Best Movies of 2018

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There Will Be Games

Best Movies of 2018

It’s that time of year again, when people start coming out with best-of lists. Traditionally, I wait until after the Oscars have been awarded since it’s fun to recognize what won. This year I thought it might be fun to get this out not just before the ceremony, but even before the nominations. A more naked and exposed list, which hopefully appears void of any bias. Then I’ll tune in on February 24th and see if the Academy agrees with me on anything. 

Like I do every year, I want to give a quick shout-out to the worst films I had to sit through. 


Worst of the Year

Hotel Transylvania 3: Summer Vacation – just awful

The Nutcracker and the Four Realms – even worse

The absolute rock bottom for me this year has to be…

Luis and the Aliens – Animation was bad, but the voice acting was just garbage. 

As always, not everything gets to make the top ten, but it’s still worth calling out some of the movies that were really above-the-rim this year. 2018 was really an outstanding year for film, so let’s not forget…


Honourable Mentions

Bumblebee – a good Transformers movie?? WHAT?!

Ralph Breaks the Internet – super heartfelt and beautiful. Love when kids movies elevate to this level.

A Star is Born – Hard to believe this didn’t make top ten. Best soundtrack of the year. I suspect this will get a TON of Oscar nominations but win almost none of them. It’ll be really cool to see Bradley Cooper get nominated for both Director and Best Actor. Best Film nomination for sure. I think it’ll lose all three, but this was still a great film.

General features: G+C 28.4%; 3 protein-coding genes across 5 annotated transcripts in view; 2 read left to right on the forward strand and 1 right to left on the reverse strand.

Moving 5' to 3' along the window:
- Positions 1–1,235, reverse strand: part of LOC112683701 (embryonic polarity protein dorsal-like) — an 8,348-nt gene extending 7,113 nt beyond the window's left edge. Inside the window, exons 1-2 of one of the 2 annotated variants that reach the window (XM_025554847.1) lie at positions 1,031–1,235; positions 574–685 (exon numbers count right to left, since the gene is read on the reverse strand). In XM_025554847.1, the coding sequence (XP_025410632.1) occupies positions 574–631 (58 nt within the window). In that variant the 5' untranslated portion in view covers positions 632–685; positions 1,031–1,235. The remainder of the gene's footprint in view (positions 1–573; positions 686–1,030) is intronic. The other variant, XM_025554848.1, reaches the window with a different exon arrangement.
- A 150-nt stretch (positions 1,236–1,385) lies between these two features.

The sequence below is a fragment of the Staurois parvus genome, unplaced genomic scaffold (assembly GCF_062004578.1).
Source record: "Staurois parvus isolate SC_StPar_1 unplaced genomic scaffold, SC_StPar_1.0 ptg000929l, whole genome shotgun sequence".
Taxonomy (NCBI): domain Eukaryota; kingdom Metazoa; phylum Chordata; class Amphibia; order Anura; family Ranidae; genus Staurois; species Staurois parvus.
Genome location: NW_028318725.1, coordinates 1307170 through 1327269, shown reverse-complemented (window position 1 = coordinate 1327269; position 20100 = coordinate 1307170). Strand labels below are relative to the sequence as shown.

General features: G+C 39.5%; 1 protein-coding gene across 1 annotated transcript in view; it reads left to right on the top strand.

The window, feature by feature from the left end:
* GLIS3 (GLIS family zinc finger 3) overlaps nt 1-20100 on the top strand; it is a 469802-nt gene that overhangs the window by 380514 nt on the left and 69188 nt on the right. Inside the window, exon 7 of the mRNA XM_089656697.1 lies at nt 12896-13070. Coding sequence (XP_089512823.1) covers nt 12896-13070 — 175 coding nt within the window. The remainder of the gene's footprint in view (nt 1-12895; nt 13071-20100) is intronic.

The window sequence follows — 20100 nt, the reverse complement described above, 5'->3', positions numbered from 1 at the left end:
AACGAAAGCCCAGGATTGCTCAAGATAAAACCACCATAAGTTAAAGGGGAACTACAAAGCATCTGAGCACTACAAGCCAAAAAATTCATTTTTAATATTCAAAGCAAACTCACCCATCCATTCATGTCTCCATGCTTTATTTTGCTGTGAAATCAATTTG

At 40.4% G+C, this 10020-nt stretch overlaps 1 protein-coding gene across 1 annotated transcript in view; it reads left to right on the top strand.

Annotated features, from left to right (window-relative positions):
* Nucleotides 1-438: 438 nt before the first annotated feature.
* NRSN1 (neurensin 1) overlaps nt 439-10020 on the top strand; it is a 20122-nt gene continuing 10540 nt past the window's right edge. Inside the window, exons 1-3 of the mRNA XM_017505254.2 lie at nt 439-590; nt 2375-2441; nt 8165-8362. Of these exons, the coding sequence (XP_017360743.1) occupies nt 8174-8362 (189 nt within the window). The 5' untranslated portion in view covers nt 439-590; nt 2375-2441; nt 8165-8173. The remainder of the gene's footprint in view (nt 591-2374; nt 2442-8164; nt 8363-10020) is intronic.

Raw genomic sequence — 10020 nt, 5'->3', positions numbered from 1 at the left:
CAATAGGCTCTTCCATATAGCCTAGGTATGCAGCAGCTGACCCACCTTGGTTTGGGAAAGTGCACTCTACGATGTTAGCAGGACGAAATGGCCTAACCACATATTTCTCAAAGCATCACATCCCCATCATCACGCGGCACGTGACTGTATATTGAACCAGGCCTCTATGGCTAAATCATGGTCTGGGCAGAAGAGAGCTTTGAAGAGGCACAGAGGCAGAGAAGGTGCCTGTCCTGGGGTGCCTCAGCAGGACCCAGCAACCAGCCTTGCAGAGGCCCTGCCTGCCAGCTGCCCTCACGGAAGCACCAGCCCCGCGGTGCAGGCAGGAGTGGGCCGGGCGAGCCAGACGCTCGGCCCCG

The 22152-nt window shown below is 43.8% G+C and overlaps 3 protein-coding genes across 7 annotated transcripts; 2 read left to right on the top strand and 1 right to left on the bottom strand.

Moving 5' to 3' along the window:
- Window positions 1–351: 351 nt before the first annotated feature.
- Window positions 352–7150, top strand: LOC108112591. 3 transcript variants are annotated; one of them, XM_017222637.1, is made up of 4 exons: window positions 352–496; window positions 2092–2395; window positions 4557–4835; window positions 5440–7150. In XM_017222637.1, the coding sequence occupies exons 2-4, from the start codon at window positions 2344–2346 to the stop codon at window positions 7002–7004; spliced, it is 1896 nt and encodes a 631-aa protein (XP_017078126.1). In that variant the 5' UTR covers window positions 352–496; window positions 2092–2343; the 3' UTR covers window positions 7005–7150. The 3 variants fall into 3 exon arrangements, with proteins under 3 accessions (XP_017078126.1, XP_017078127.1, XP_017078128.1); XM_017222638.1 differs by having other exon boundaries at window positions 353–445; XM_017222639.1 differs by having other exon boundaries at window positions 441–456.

Hereditary – Nice to see horror coming back strong in 2018. This one was profoundly disturbing, stays with you. 

The Death of Stalin – Hilarious and smart. I want to watch a GIF of Field Marshall Zhukov doing the Picard maneuver and having all his medals jostle around over and over again. 

Black Panther – At the beginning of the year, I was sure this was going to make the top ten, shocked that it didn’t. I’m not a big fan of these Marvel movies but this one was really special and important in all sorts of ways. A joy to watch. 

A Quiet Place – Not the smartest movie, but in terms of pure raw emotion, it delivers in spades. The whole theatre was deafly silent. I think this movie is just pure raw fun in how it tortures the viewing audience. I loved it, and it kills me not to put it in the top ten. 

Now it’s time for the cream of the crop. What I consider to be the best ten movies of the year (that I saw that is). 


Top Ten Movies of 2018


10. BlackKklansman

Incredible. Show-stopping. Powerful. Effective (hopefully).